On the second day of their deployment to Tanzania, the Mission Possible volunteers got down to some tough physical work, under a searing sun. It wasn’t easy but the goal was – to help villagers and children. These are the thoughts of volunteer Aakeel Osman as his team helped provide a long term water solution before tackling the task of new toilets at a school.
After the water walk and CPA on the first day, the second day saw us split into two teams. Team A is involved in renovating the village school, assessing beneficiaries for the livelihood project and handing out solar panels.Team B is helping create a sustainable and long term water solution project, building new toilets for the village school and visiting the medical dispensary.
I was part of team B and our day started with a long and bumpy 1 &12; hour bus drive into the village from Tanga city. Upon arrival we met local villagers who had already started initial planning for the location of the water tank and pipework.
We started work on digging the foundations where the water tank would be housed. It was extremely hard, the ground was rock solid and dry, and the sun was beating down on us. The locals seemed unaffected by this.
Some villagers were working harder than others and some needed a push to work. It seemed unfair because the water that will be provided is for the benefit of the whole village, so I felt that the villagers that were present should have put in an equal effort.
As the digging continued, I spoke to our field officer to understand how the connection to the tank would work. He advised after speaking to locals that there would be an over ground pipe from the connection point to the tanker. As he said over ground, I immediately thought that the majority of the digging was finished.
However, upon completion of digging the foundation, the villagers started digging up the route of the pipe connection which was approximately 30m long and needed to be 2ft deep.
I realised quickly that the information beforehand was incorrect and came to the realisation that this is just the way of African life – you will get a different answer for the same question depending on who you speak to, even if the answer should be the same.
After the pipework dig had started, I advised the villagers to split the team up into 2-3 teams to speed up the dig. Some started at the bottom, some at the middle and others near the tank. Within an hour the channel was dug out.
I realised that the villagers are keen to work; they just need a little push, some direction and planning, and finally the right tools to do the job.
In such a short space of time we had laid the foundation which another team had mixed, dug both holes and had bought bricks nearer to the construction area ready for tomorrow once the cement had dried.
It was very gratifying seeing all the villagers come together to help with this project. The village has been around since 1975 and since then the only sources of water are stagnant ponds which, depending on the season, can vary between 1-2km away to 5-10km away if the one which is closer has dried up.
In just over two days we will have provided this village with clean and safe water; eradicating the problem this village has had since its existence.I spoke to an older local who has been around since the village started in 1975, he explained how happy he was that the village finally will have clear water and that the current water they have has caused them many issues over the years.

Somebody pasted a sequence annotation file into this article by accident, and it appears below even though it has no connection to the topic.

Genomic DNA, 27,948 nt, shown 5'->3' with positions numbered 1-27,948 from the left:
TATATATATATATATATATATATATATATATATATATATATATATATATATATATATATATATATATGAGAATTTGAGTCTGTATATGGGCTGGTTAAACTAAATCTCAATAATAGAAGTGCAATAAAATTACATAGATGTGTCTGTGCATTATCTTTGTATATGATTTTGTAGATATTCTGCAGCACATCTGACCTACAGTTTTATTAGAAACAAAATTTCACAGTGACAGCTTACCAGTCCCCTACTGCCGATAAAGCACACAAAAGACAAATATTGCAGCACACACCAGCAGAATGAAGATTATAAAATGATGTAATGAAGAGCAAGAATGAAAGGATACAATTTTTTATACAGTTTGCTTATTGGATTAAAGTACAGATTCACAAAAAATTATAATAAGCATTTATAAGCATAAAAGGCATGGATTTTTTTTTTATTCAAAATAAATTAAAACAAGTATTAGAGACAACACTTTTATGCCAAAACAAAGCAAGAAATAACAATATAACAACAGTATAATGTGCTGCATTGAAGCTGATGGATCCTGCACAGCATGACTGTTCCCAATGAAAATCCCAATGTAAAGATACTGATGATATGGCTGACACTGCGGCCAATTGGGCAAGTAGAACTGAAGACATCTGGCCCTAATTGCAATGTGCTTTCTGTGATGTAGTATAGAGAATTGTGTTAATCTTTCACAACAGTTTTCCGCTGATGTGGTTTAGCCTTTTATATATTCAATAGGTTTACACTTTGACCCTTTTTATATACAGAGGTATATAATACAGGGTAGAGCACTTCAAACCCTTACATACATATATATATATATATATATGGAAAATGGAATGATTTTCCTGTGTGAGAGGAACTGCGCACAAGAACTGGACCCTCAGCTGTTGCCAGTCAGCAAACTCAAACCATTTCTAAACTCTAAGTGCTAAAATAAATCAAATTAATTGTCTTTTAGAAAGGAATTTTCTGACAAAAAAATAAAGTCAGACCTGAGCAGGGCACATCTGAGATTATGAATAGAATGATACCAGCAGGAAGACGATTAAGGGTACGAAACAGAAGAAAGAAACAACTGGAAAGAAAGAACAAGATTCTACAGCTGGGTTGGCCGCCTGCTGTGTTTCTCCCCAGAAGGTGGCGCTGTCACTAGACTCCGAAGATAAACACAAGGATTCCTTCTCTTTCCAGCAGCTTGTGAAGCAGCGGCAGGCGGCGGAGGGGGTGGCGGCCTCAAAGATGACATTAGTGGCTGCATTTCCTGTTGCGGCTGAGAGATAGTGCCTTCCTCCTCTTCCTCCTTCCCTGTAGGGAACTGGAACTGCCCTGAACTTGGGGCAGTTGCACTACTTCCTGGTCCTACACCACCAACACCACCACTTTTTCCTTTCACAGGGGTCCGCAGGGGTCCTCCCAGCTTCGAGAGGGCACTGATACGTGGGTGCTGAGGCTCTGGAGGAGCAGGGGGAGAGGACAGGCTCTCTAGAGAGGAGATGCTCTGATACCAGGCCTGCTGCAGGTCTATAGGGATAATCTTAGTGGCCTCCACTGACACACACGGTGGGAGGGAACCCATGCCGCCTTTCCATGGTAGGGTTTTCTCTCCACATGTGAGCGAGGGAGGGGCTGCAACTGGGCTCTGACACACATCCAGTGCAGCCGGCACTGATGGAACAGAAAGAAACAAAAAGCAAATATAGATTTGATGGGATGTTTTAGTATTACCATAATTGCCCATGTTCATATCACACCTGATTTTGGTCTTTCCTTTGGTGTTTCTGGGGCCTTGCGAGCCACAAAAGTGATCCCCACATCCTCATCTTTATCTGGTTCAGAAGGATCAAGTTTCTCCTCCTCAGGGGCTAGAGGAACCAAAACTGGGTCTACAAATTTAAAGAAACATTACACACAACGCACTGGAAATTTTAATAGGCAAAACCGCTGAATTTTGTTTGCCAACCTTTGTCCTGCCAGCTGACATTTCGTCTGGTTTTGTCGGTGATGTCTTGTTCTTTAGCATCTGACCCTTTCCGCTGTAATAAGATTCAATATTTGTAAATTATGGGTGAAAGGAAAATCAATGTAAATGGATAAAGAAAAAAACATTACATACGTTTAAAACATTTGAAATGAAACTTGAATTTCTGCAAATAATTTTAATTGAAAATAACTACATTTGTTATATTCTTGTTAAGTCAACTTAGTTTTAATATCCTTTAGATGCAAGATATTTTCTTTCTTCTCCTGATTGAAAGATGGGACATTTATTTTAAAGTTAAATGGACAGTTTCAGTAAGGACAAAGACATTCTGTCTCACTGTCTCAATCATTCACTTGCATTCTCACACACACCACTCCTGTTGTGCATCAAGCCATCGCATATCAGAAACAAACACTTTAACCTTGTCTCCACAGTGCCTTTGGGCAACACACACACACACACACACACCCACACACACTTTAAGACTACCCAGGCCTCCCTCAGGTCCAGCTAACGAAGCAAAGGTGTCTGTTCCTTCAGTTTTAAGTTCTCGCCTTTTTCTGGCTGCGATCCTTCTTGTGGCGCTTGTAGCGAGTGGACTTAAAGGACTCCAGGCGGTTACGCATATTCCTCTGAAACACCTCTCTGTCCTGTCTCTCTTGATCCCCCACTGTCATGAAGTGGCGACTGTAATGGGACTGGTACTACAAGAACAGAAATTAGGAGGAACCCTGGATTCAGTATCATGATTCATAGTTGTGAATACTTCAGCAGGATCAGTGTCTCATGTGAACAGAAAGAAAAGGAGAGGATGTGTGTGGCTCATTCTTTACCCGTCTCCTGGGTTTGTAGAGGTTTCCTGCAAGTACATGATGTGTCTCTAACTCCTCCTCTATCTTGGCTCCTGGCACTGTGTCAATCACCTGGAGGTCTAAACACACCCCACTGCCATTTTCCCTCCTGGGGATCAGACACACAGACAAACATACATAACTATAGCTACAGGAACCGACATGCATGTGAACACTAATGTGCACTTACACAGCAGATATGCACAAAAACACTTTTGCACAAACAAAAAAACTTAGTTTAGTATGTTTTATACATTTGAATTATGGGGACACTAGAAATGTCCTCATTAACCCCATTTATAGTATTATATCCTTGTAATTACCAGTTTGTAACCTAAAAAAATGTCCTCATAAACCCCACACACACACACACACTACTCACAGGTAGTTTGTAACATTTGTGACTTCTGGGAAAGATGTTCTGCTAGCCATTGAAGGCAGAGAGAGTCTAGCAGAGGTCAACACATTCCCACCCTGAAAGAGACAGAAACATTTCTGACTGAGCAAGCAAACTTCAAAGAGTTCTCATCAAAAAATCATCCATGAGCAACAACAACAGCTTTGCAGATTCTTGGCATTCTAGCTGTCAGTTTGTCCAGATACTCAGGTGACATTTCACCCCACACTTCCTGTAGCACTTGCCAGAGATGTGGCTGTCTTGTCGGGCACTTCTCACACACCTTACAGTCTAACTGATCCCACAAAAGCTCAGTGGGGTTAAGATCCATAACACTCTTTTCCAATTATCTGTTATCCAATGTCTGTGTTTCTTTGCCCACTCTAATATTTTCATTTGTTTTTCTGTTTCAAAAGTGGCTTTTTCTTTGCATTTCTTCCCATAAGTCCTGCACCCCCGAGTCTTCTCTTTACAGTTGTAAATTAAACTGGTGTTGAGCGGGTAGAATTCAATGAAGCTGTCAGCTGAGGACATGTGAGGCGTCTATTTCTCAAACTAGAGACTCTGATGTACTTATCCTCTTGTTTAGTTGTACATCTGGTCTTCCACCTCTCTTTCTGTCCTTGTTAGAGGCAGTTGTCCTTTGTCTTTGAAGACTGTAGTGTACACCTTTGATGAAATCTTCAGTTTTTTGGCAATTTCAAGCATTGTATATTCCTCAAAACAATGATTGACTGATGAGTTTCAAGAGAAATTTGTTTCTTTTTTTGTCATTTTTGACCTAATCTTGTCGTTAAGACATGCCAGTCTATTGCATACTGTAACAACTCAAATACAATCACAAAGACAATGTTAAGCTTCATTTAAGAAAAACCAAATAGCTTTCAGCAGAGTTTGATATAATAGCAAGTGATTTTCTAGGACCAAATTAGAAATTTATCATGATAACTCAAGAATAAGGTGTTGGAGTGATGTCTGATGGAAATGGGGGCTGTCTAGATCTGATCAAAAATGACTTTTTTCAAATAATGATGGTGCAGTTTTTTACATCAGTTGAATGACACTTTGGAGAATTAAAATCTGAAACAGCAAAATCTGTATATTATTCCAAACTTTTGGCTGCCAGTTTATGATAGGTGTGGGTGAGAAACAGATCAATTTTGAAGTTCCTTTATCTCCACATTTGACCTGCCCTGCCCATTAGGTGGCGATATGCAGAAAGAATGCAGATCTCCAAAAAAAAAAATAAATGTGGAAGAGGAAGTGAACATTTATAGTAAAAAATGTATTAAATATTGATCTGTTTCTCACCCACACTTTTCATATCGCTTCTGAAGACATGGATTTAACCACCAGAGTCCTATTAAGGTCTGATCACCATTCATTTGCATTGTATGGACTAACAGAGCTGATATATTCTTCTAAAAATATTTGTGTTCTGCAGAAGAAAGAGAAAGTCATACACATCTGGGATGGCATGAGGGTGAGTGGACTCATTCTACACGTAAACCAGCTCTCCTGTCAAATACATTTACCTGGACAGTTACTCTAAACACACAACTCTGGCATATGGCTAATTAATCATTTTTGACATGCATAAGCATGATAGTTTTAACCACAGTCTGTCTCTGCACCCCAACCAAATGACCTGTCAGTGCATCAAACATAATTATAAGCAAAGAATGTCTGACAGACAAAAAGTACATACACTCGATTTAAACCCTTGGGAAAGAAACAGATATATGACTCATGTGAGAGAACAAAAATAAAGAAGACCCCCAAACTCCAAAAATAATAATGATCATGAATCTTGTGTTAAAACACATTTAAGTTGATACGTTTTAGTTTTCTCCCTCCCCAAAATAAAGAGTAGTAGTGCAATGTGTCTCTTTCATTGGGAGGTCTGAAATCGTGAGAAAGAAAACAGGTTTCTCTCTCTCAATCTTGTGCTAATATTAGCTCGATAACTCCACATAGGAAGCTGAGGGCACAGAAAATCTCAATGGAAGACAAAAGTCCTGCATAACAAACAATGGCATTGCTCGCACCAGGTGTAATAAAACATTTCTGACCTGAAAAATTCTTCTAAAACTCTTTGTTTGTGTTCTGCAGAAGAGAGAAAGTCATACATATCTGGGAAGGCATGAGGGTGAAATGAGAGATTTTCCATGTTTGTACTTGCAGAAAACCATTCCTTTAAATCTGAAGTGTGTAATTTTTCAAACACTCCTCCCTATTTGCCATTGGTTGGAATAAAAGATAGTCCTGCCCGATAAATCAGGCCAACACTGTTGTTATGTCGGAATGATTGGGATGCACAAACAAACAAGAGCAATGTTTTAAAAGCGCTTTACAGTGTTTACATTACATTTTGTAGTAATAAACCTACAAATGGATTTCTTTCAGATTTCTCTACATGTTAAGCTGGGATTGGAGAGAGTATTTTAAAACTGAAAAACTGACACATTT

As the main works had now been set and a plan made for the coming days, we left the villagers to continue and made our way to the local school to start work on the new toilets.
It was an approx 5-6km drive which took about 20 minutes. This is the same route the kids take daily to school and back, walking in scorching heat and most of them without shoes and basic stationery.
Upon arrival, we saw the shocking state of the current toilets and learnt that there were only two toilets for over 300 schoolchildren.
As the Mission Possible programme preparations had already commenced the week before, the locals had already dug up the foundations for the toilets and a huge 25-30ft hole which would house the septic tank.
The thing that amazed me is that this was all by hand. No trucks or tractors, just hard work, grit and determination from the workers to provide safe and clean toilets for the children.
We helped carry the bricks to various parts of the site, which were extremely heavy! We also helped out wherever else we could, whether it was by laying cement between bricks, mixing the cement, or bringing other tools and equipment to the site.
We were under instruction for part of the time at the school. However, our translator had disappeared and this in turn had a negative effect on the volunteers, with the locals not being as receptive and warm as one would expect.
We continued helping as much as we could and then, with not much else to do, we sat down to rest and some kids came over. While speaking and playing with them we realised that while this project has different challenges, ultimately the goal was for the children to have a safe and clean toilet.
Keeping that in mind, when the field officer reappeared, I made sure the locals, builders and others on site were aware of the timeline and ensured they had achievable targets for each day to complete this project before we left.
Overall it was a good day. While we had different challenges, it was good to see contrasting views of villages and how the people reacted to us. I hope in the coming days we can continue in our goals and finish our projects.